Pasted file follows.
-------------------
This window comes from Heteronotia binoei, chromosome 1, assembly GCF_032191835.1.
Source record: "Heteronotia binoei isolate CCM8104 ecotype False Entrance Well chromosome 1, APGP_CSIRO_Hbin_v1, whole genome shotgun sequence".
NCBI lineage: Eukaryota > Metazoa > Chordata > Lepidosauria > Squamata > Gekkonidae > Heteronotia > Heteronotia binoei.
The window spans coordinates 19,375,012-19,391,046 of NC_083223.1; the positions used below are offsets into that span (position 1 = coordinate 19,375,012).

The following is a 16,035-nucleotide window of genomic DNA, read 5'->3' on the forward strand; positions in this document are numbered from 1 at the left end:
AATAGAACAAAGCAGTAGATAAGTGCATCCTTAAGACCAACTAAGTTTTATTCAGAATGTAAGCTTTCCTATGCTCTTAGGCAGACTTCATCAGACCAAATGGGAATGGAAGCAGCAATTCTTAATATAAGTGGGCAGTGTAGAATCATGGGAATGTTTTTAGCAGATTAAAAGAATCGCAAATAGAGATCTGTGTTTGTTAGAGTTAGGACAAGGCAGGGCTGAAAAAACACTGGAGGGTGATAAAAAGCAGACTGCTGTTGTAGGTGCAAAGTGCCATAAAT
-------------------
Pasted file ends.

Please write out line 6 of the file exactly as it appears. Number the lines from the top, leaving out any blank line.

AATAGAACAAAGCAGTAGATAAGTGCATCCTTAAGACCAACTAAGTTTTATTCAGAATGTAAGCTTTCCTATGCTCTTAGGCAGACTTCATCAGACCAAATGGGAATGGAAGCAGCAATTCTTAATATAAGTGGGCAGTGTAGAATCATGGGAATGTTTTTAGCAGATTAAAAGAATCGCAAATAGAGATCTGTGTTTGTTAGAGTTAGGACAAGGCAGGGCTGAAAAAACACTGGAGGGTGATAAAAAGCAGACTGCTGTTGTAGGTGCAAAGTGCCATAAAT